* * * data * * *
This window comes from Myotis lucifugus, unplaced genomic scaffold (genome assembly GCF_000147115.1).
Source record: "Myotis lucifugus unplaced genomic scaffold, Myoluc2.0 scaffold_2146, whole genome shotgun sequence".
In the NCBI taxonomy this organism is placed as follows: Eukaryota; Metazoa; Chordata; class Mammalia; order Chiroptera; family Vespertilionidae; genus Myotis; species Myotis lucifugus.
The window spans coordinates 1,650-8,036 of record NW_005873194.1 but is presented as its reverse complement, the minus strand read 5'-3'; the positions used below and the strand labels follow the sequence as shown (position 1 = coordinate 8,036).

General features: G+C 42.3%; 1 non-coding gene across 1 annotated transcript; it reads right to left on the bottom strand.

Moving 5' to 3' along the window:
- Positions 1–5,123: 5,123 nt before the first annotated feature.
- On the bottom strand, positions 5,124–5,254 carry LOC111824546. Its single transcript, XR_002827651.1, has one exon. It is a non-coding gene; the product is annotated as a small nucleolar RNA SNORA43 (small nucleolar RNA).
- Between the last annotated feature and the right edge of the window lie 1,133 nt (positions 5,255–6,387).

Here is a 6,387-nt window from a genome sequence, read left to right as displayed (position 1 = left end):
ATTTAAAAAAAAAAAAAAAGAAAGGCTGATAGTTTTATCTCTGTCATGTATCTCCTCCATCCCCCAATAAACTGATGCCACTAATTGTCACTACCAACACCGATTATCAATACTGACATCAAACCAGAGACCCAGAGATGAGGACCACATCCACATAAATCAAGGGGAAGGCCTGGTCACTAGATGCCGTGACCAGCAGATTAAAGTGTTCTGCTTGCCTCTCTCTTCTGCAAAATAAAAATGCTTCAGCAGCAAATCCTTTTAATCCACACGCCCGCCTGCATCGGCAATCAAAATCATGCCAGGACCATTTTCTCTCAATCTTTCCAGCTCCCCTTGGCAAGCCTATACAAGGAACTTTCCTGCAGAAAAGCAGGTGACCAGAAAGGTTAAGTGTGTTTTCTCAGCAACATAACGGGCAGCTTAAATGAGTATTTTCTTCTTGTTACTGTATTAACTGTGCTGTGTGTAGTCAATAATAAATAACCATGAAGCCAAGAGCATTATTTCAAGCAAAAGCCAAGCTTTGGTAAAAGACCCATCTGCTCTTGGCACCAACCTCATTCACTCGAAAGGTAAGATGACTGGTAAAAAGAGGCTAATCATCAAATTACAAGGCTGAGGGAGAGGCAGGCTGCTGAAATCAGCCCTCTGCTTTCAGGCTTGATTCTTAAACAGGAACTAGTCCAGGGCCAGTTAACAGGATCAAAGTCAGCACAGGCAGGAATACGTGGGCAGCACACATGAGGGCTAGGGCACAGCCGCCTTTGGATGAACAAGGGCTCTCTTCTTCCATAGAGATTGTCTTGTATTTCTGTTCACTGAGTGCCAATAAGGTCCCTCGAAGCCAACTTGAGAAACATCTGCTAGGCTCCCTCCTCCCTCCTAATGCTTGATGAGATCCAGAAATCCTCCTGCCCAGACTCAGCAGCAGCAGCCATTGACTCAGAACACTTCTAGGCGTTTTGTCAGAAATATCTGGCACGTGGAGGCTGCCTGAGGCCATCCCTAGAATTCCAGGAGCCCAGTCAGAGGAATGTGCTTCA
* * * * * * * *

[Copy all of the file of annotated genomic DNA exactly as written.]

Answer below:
This window comes from Myotis lucifugus, unplaced genomic scaffold (genome assembly GCF_000147115.1).
Source record: "Myotis lucifugus unplaced genomic scaffold, Myoluc2.0 scaffold_2146, whole genome shotgun sequence".
In the NCBI taxonomy this organism is placed as follows: Eukaryota; Metazoa; Chordata; class Mammalia; order Chiroptera; family Vespertilionidae; genus Myotis; species Myotis lucifugus.
The window spans coordinates 1,650-8,036 of record NW_005873194.1 but is presented as its reverse complement, the minus strand read 5'-3'; the positions used below and the strand labels follow the sequence as shown (position 1 = coordinate 8,036).

General features: G+C 42.3%; 1 non-coding gene across 1 annotated transcript; it reads right to left on the bottom strand.

Moving 5' to 3' along the window:
- Positions 1–5,123: 5,123 nt before the first annotated feature.
- On the bottom strand, positions 5,124–5,254 carry LOC111824546. Its single transcript, XR_002827651.1, has one exon. It is a non-coding gene; the product is annotated as a small nucleolar RNA SNORA43 (small nucleolar RNA).
- Between the last annotated feature and the right edge of the window lie 1,133 nt (positions 5,255–6,387).

Here is a 6,387-nt window from a genome sequence, read left to right as displayed (position 1 = left end):
ATTTAAAAAAAAAAAAAAAGAAAGGCTGATAGTTTTATCTCTGTCATGTATCTCCTCCATCCCCCAATAAACTGATGCCACTAATTGTCACTACCAACACCGATTATCAATACTGACATCAAACCAGAGACCCAGAGATGAGGACCACATCCACATAAATCAAGGGGAAGGCCTGGTCACTAGATGCCGTGACCAGCAGATTAAAGTGTTCTGCTTGCCTCTCTCTTCTGCAAAATAAAAATGCTTCAGCAGCAAATCCTTTTAATCCACACGCCCGCCTGCATCGGCAATCAAAATCATGCCAGGACCATTTTCTCTCAATCTTTCCAGCTCCCCTTGGCAAGCCTATACAAGGAACTTTCCTGCAGAAAAGCAGGTGACCAGAAAGGTTAAGTGTGTTTTCTCAGCAACATAACGGGCAGCTTAAATGAGTATTTTCTTCTTGTTACTGTATTAACTGTGCTGTGTGTAGTCAATAATAAATAACCATGAAGCCAAGAGCATTATTTCAAGCAAAAGCCAAGCTTTGGTAAAAGACCCATCTGCTCTTGGCACCAACCTCATTCACTCGAAAGGTAAGATGACTGGTAAAAAGAGGCTAATCATCAAATTACAAGGCTGAGGGAGAGGCAGGCTGCTGAAATCAGCCCTCTGCTTTCAGGCTTGATTCTTAAACAGGAACTAGTCCAGGGCCAGTTAACAGGATCAAAGTCAGCACAGGCAGGAATACGTGGGCAGCACACATGAGGGCTAGGGCACAGCCGCCTTTGGATGAACAAGGGCTCTCTTCTTCCATAGAGATTGTCTTGTATTTCTGTTCACTGAGTGCCAATAAGGTCCCTCGAAGCCAACTTGAGAAACATCTGCTAGGCTCCCTCCTCCCTCCTAATGCTTGATGAGATCCAGAAATCCTCCTGCCCAGACTCAGCAGCAGCAGCCATTGACTCAGAACACTTCTAGGCGTTTTGTCAGAAATATCTGGCACGTGGAGGCTGCCTGAGGCCATCCCTAGAATTCCAGGAGCCCAGTCAGAGGAATGTGCTTCA